Point-of-care testing for prothrombin time, but not activated partial thromboplastin time, correlates with laboratory methods in patients receiving aprotinin or epsilon-aminocaproic acid while undergoing cardiac surgery

Tak Shun Choi, Philip E. Greilich, Chen Shi, James S. Wilson, Amy Keller, Martin H. Kroll

Research output: Contribution to journalArticle

12 Citations (Scopus)

Abstract

Point-of-care testing (POCT) of coagulation parameters can help optimize transfusion practice in cardiac surgery. Antifibrinolytic agents may interfere with the laboratory and/or POCT coagulation assays. This randomized controlled study compared coagulation parameters obtained from a whole blood POCT coagulation device with a typical laboratory instrument in cardiac surgery patients receiving aprotinin, epsilon-aminocaproic acid, or normal saline before undergoing cardiopulmonary bypass. Aliquots of arterial blood samples from 42 patients were collected perioperatively, and their prothrombin times (PTs) and activated partial thromboplastin times (aPTTs) were measured by POCT and laboratory instrumentation. Linear regression and error analyses were used for the method comparison. For PT, the POCT device compared favorably with the laboratory method. For aPTT, the POCT device did not compare well with the laboratory method. Treatment with antifibrinolytic agents does not interfere with determination of PT.

Original languageEnglish (US)
Pages (from-to)74-78
Number of pages5
JournalAmerican Journal of Clinical Pathology
Volume117
Issue number1
DOIs
StatePublished - 2002

Fingerprint

Aminocaproic Acid
Aprotinin
Partial Thromboplastin Time
Prothrombin Time
Thoracic Surgery
Antifibrinolytic Agents
Equipment and Supplies
Cardiopulmonary Bypass
Point-of-Care Testing
Linear Models
Regression Analysis

Keywords

  • Aprotinin
  • aPTT
  • Cardiac surgery
  • Comparison study
  • Epsilon-aminocaproic acid
  • Linear regression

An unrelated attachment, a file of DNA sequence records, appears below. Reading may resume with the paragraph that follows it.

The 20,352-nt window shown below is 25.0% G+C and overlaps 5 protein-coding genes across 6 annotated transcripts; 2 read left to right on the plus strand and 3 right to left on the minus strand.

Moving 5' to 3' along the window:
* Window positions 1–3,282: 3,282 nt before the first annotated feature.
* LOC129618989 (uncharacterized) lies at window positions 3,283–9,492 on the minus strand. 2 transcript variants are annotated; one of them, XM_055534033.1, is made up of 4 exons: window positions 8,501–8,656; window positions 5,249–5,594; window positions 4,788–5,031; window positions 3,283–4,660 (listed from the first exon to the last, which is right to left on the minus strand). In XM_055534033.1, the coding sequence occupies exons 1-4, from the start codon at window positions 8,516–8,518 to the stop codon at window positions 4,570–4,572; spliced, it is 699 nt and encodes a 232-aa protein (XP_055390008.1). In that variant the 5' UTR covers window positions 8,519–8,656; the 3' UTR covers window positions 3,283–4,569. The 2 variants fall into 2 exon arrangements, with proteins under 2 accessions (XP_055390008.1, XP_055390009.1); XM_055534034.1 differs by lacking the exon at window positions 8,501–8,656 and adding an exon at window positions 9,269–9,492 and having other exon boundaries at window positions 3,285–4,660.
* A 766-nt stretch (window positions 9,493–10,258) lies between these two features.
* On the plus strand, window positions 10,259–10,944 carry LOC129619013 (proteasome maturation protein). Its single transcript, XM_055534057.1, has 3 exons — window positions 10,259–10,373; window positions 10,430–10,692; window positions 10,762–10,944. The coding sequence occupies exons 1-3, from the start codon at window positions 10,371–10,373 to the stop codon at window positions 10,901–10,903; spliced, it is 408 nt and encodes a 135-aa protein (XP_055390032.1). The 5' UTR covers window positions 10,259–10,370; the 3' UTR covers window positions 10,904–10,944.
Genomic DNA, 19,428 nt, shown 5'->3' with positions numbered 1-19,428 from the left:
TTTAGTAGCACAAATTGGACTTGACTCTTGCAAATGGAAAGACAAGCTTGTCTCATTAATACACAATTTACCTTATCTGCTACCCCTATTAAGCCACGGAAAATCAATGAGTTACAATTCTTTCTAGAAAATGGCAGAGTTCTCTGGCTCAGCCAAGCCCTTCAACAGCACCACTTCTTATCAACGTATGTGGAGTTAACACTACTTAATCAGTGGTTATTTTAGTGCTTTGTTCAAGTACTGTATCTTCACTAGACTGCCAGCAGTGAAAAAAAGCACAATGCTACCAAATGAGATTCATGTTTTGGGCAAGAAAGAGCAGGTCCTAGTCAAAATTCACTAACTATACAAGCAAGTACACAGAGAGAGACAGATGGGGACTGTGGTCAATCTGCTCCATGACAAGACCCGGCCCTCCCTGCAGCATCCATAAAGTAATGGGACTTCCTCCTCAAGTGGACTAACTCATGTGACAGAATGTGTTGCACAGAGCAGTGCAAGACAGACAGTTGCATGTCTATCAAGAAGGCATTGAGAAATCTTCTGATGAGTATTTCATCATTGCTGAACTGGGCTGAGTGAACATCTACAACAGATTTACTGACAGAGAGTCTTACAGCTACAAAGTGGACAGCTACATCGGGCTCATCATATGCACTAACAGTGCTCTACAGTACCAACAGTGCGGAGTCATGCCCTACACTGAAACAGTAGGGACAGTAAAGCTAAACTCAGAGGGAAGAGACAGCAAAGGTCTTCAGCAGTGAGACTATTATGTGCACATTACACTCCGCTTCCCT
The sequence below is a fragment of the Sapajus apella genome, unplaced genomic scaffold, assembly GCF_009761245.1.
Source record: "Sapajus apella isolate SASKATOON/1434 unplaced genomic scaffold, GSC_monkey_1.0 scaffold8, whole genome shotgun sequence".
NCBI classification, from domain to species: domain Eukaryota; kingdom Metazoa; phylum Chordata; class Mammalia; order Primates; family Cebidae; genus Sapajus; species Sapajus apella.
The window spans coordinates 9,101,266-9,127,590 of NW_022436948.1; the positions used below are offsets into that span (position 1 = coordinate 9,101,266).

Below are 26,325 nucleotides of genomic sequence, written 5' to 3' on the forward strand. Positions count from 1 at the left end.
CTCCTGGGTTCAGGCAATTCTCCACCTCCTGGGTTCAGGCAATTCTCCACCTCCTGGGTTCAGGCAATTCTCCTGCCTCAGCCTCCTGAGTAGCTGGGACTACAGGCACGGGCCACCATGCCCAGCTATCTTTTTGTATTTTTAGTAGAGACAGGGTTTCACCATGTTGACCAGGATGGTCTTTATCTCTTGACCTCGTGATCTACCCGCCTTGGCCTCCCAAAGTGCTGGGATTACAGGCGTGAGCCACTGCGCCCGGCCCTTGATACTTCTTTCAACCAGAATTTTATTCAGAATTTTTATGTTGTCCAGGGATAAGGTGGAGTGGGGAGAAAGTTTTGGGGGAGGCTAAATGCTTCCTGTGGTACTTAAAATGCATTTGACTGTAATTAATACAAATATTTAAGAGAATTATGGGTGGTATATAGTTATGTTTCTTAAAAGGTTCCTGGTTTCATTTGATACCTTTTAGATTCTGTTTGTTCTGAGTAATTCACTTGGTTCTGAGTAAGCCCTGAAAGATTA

• Point-of-care testing
  • PT

ASJC Scopus subject areas

  • Pathology and Forensic Medicine

Cite this

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abstract = "Point-of-care testing (POCT) of coagulation parameters can help optimize transfusion practice in cardiac surgery. Antifibrinolytic agents may interfere with the laboratory and/or POCT coagulation assays. This randomized controlled study compared coagulation parameters obtained from a whole blood POCT coagulation device with a typical laboratory instrument in cardiac surgery patients receiving aprotinin, epsilon-aminocaproic acid, or normal saline before undergoing cardiopulmonary bypass. Aliquots of arterial blood samples from 42 patients were collected perioperatively, and their prothrombin times (PTs) and activated partial thromboplastin times (aPTTs) were measured by POCT and laboratory instrumentation. Linear regression and error analyses were used for the method comparison. For PT, the POCT device compared favorably with the laboratory method. For aPTT, the POCT device did not compare well with the laboratory method. Treatment with antifibrinolytic agents does not interfere with determination of PT.",
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AU - Greilich, Philip E.

AU - Shi, Chen

AU - Wilson, James S.

AU - Keller, Amy

AU - Kroll, Martin H.

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AB - Point-of-care testing (POCT) of coagulation parameters can help optimize transfusion practice in cardiac surgery. Antifibrinolytic agents may interfere with the laboratory and/or POCT coagulation assays. This randomized controlled study compared coagulation parameters obtained from a whole blood POCT coagulation device with a typical laboratory instrument in cardiac surgery patients receiving aprotinin, epsilon-aminocaproic acid, or normal saline before undergoing cardiopulmonary bypass. Aliquots of arterial blood samples from 42 patients were collected perioperatively, and their prothrombin times (PTs) and activated partial thromboplastin times (aPTTs) were measured by POCT and laboratory instrumentation. Linear regression and error analyses were used for the method comparison. For PT, the POCT device compared favorably with the laboratory method. For aPTT, the POCT device did not compare well with the laboratory method. Treatment with antifibrinolytic agents does not interfere with determination of PT.

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